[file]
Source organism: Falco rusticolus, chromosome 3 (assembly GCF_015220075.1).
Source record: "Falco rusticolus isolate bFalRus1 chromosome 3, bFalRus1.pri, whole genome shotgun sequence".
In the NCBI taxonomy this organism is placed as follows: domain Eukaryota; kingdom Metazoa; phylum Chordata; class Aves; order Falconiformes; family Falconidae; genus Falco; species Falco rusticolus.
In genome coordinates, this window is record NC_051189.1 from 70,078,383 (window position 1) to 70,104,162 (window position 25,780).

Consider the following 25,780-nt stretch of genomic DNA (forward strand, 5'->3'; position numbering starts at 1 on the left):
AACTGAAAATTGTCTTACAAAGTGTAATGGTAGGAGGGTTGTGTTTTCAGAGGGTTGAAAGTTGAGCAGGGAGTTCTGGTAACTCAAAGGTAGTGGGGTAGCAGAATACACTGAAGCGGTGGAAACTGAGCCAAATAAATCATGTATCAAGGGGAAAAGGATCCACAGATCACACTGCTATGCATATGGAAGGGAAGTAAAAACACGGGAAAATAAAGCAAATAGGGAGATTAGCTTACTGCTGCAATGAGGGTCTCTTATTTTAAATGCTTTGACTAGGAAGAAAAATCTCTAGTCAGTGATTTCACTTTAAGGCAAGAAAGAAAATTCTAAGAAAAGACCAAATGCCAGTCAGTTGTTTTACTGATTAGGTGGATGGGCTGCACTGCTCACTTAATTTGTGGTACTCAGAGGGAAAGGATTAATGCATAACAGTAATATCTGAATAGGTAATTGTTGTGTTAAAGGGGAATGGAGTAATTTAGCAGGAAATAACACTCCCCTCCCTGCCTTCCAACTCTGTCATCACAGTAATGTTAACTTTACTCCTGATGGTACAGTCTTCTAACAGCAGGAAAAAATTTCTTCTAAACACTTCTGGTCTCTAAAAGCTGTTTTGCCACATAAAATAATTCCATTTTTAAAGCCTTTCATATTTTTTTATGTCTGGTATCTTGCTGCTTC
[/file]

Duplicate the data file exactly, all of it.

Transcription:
Source organism: Falco rusticolus, chromosome 3 (assembly GCF_015220075.1).
Source record: "Falco rusticolus isolate bFalRus1 chromosome 3, bFalRus1.pri, whole genome shotgun sequence".
In the NCBI taxonomy this organism is placed as follows: domain Eukaryota; kingdom Metazoa; phylum Chordata; class Aves; order Falconiformes; family Falconidae; genus Falco; species Falco rusticolus.
In genome coordinates, this window is record NC_051189.1 from 70,078,383 (window position 1) to 70,104,162 (window position 25,780).

Consider the following 25,780-nt stretch of genomic DNA (forward strand, 5'->3'; position numbering starts at 1 on the left):
AACTGAAAATTGTCTTACAAAGTGTAATGGTAGGAGGGTTGTGTTTTCAGAGGGTTGAAAGTTGAGCAGGGAGTTCTGGTAACTCAAAGGTAGTGGGGTAGCAGAATACACTGAAGCGGTGGAAACTGAGCCAAATAAATCATGTATCAAGGGGAAAAGGATCCACAGATCACACTGCTATGCATATGGAAGGGAAGTAAAAACACGGGAAAATAAAGCAAATAGGGAGATTAGCTTACTGCTGCAATGAGGGTCTCTTATTTTAAATGCTTTGACTAGGAAGAAAAATCTCTAGTCAGTGATTTCACTTTAAGGCAAGAAAGAAAATTCTAAGAAAAGACCAAATGCCAGTCAGTTGTTTTACTGATTAGGTGGATGGGCTGCACTGCTCACTTAATTTGTGGTACTCAGAGGGAAAGGATTAATGCATAACAGTAATATCTGAATAGGTAATTGTTGTGTTAAAGGGGAATGGAGTAATTTAGCAGGAAATAACACTCCCCTCCCTGCCTTCCAACTCTGTCATCACAGTAATGTTAACTTTACTCCTGATGGTACAGTCTTCTAACAGCAGGAAAAAATTTCTTCTAAACACTTCTGGTCTCTAAAAGCTGTTTTGCCACATAAAATAATTCCATTTTTAAAGCCTTTCATATTTTTTTATGTCTGGTATCTTGCTGCTTC